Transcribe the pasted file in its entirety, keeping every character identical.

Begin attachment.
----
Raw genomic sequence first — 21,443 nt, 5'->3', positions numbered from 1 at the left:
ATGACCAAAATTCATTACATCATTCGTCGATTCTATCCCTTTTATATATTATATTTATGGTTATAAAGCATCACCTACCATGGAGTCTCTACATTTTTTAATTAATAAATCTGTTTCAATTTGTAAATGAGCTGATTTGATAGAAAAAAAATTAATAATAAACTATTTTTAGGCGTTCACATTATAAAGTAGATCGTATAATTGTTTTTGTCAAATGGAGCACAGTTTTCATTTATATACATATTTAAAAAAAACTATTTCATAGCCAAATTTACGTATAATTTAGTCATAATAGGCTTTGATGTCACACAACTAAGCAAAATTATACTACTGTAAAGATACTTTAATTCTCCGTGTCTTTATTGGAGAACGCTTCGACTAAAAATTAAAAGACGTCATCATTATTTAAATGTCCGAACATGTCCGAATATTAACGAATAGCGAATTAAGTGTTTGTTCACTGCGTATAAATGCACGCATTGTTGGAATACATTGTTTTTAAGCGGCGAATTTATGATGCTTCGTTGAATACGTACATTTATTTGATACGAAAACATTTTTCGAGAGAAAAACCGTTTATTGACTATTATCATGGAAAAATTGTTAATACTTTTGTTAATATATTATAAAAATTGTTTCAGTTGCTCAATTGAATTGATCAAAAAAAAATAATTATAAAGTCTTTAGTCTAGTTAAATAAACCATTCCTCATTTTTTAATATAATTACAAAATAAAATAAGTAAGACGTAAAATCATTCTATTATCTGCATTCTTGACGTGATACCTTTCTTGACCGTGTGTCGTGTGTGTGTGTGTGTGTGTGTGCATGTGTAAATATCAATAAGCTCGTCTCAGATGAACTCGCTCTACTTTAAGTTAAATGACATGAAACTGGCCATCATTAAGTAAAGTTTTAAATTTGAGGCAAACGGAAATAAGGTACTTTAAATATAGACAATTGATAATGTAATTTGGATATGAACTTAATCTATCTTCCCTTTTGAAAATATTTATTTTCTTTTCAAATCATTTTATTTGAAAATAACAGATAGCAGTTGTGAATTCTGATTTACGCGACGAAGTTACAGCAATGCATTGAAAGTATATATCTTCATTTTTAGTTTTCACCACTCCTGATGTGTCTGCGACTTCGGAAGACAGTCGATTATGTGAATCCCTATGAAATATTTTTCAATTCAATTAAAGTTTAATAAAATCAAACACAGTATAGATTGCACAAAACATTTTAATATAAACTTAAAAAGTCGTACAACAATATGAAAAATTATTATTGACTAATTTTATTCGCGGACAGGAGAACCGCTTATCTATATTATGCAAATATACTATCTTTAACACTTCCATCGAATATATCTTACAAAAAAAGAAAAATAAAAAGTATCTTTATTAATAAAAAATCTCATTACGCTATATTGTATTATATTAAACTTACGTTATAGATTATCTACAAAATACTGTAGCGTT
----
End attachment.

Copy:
Raw genomic sequence first — 21,443 nt, 5'->3', positions numbered from 1 at the left:
ATGACCAAAATTCATTACATCATTCGTCGATTCTATCCCTTTTATATATTATATTTATGGTTATAAAGCATCACCTACCATGGAGTCTCTACATTTTTTAATTAATAAATCTGTTTCAATTTGTAAATGAGCTGATTTGATAGAAAAAAAATTAATAATAAACTATTTTTAGGCGTTCACATTATAAAGTAGATCGTATAATTGTTTTTGTCAAATGGAGCACAGTTTTCATTTATATACATATTTAAAAAAAACTATTTCATAGCCAAATTTACGTATAATTTAGTCATAATAGGCTTTGATGTCACACAACTAAGCAAAATTATACTACTGTAAAGATACTTTAATTCTCCGTGTCTTTATTGGAGAACGCTTCGACTAAAAATTAAAAGACGTCATCATTATTTAAATGTCCGAACATGTCCGAATATTAACGAATAGCGAATTAAGTGTTTGTTCACTGCGTATAAATGCACGCATTGTTGGAATACATTGTTTTTAAGCGGCGAATTTATGATGCTTCGTTGAATACGTACATTTATTTGATACGAAAACATTTTTCGAGAGAAAAACCGTTTATTGACTATTATCATGGAAAAATTGTTAATACTTTTGTTAATATATTATAAAAATTGTTTCAGTTGCTCAATTGAATTGATCAAAAAAAAATAATTATAAAGTCTTTAGTCTAGTTAAATAAACCATTCCTCATTTTTTAATATAATTACAAAATAAAATAAGTAAGACGTAAAATCATTCTATTATCTGCATTCTTGACGTGATACCTTTCTTGACCGTGTGTCGTGTGTGTGTGTGTGTGTGTGTGCATGTGTAAATATCAATAAGCTCGTCTCAGATGAACTCGCTCTACTTTAAGTTAAATGACATGAAACTGGCCATCATTAAGTAAAGTTTTAAATTTGAGGCAAACGGAAATAAGGTACTTTAAATATAGACAATTGATAATGTAATTTGGATATGAACTTAATCTATCTTCCCTTTTGAAAATATTTATTTTCTTTTCAAATCATTTTATTTGAAAATAACAGATAGCAGTTGTGAATTCTGATTTACGCGACGAAGTTACAGCAATGCATTGAAAGTATATATCTTCATTTTTAGTTTTCACCACTCCTGATGTGTCTGCGACTTCGGAAGACAGTCGATTATGTGAATCCCTATGAAATATTTTTCAATTCAATTAAAGTTTAATAAAATCAAACACAGTATAGATTGCACAAAACATTTTAATATAAACTTAAAAAGTCGTACAACAATATGAAAAATTATTATTGACTAATTTTATTCGCGGACAGGAGAACCGCTTATCTATATTATGCAAATATACTATCTTTAACACTTCCATCGAATATATCTTACAAAAAAAGAAAAATAAAAAGTATCTTTATTAATAAAAAATCTCATTACGCTATATTGTATTATATTAAACTTACGTTATAGATTATCTACAAAATACTGTAGCGTT